Furniture was piled up on the porch and flowers of the summer were wilting in the cracked pots. Willy recognized millionaire Roby pedaling on his bike. Roby waved as if he knew someone was peaking. Maybe, he just saw the three old women moving the card table on to the porch to play a game of poker.
The house is old, the lady of the house is old, and her daughter Irma is old. The daughter’s cat is old. Aunt Bertha who came to play cards is old. The old has settled in. The porch is half rotted as it leans into the ground. The construction studs are crooked.
The sun is setting down on Main. The three old women are sitting in the late afternoon sun on the half-rotted porch joined by the little angel Willy, the godson of Aunt Bertha. A black fat cat with the French revolutionary name, J. M. Robespierre snuck under the table ever so silently in the deafening noise of the passing by cars.
The noise is unbearable, but the women cannot hear. The pervasive smell of rum has invaded the porch.
“I can’t hear you, mom,” yelled Irma.
“Well, unplug your ears or wash them,” yells back old mom Goldie who will turn 97 in the fall.
Goldie can’t see or hear anymore, but she can still smell. She can smell what the neighbors had for dinner last night.
“I said, isn’t your rum cake burning? I can smell the rum in it burning,” the old lady rocked back and forth as her voice dies in the noise of the street.
“Did you say to get another deck out?” Irma shouted at the top of her lungs.
The street talks at night. It whispers its secrets.
End of excerpt
The Temptation of Martin Duggan Excerpt
The professor’s bald head was shining in the bright morning sunlight. He was bouncing in front of the blackboard explaining triple integers. He was now on his fourth board, all scribbled with numbers and strange symbols.
Martin was wearing a perfectly ironed white shirt with long sleeves from J.C. Penney. Rose made sure that the shirts had a pocket on the left side when buying shirts. He still favored light pastel colors, mostly blue, that matched his grey blue eyes so well.
But, Martin always bought his own pencils. They had to be pencils no. 2, not too soft, not too hard. He found them the most comfortable somewhere in the middle of the scale on the hardness of graphite. The pockets of all his shirts were full of pencils and pens. Martin took great care not to have any smears from his writing tools on his clothes. He diligently put the caps back on pens; black had to match black, blue had to match blue. That way he wouldn’t confuse the color of his ink. Martin never used red.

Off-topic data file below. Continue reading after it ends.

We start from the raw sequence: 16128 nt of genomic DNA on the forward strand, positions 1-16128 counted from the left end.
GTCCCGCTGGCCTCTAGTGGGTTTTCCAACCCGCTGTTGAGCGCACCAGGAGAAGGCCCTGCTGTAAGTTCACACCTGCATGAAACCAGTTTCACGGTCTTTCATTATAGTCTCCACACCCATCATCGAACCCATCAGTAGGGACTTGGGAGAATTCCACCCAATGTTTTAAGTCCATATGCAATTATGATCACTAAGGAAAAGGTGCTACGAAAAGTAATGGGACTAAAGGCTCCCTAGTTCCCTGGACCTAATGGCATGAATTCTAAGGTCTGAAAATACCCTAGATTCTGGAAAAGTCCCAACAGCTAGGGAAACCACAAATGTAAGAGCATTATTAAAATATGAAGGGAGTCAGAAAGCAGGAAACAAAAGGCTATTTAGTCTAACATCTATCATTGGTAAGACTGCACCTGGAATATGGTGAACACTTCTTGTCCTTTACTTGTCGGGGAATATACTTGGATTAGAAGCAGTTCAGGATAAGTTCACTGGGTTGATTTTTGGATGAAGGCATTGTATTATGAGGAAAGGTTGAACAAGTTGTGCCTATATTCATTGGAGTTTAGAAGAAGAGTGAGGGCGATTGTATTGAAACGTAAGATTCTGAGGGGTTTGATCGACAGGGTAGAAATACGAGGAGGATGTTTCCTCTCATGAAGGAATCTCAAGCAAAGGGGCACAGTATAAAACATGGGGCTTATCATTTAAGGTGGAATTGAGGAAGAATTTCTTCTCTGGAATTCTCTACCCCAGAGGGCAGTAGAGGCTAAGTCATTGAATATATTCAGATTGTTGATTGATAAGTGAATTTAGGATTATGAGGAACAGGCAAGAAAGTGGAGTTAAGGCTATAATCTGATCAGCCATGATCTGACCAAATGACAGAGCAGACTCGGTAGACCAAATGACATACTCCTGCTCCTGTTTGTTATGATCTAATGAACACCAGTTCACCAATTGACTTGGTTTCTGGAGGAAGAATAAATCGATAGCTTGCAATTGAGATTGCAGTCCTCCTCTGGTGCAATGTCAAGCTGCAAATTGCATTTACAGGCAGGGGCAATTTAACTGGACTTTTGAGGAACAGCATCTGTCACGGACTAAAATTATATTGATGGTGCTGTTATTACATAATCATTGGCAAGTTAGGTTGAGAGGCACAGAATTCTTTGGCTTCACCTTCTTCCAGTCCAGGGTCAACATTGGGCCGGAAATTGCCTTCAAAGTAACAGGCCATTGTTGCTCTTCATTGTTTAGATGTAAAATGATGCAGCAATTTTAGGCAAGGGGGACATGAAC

To match the white shirt, he wore his favorite gray striped pants from his striped suit reserved for special occasions. There was something about lines that had always comforted him. Lines commanded respect.
They could be lines vertical, horizontal, or curves. And then came symbols, and Martin’s love for them; like pi or the toppled 8 symbolizing infinity. He traced the origin of his love for numbers and symbols to his childhood and later growing up in the strict austere atmosphere of the seminary in Brest. He had no intentions of becoming a priest. But parents lodged him in the seminary with his older brother Peter, so they could both receive good education.
In the cold walls of the seminary, Martin found warmth in numbers.
He felt free unleashing his power in numbers and their swift magic. Numbers and ellipses on curves were stories to Martin. His own story was a rollercoaster upside down racing on a fast track starting with a jerk at the faculty in Brno, former Czechoslovakia, which perched him to new heights at the University of Khartoum in Sudan, Africa. This was part of a socialist program to help the Third World countries in the late sixties.
Fresh with a new title, a wife that had just turned 30 and the Prague Spring 1968 movement tearing the old country apart, Martin was ready to climb higher into different unknown spheres.
At 34, he had a receding hairline, an impeccable command of English and an expertise of an old professor. He made decent money in English pounds and bought Rose a set of pearls for her 30th birthday, that she would later hate. She blamed the pearls for her destiny.
According to an old legend, pearls bring tears and bad luck to their owners.
“Do not return home,” letters from the occupied Czech homeland by the Russians kept arriving at the “Pink Palace” apartment complex in the arid desert city on the Blue Nile.
Rose wearing a yellow headband and a lime colored dress, suitable for the late 60s, shed more tears than the Nile had water in it, as the two fought over immigration. She faithfully followed her husband on his career trek that flourished to serve both the developing Sudan and the tossed Czechoslovakia in the heart of Europe.
However, a new house, sick parents and a jealous sister were awaiting back at home, along with a good pharmacy job in the apothecary.
One hot night in the late summer, right around her birthday, Martin kept fidgeting nervously around the kitchen holding a piece of paper. The kids were outside with friends.
“I got accepted to a post doctorate program in Canada,” he said calmly suppressing fear..
End of excerpt & proposal
Copyright (c) 2018. Emma Blogs, LLC. All rights reserved.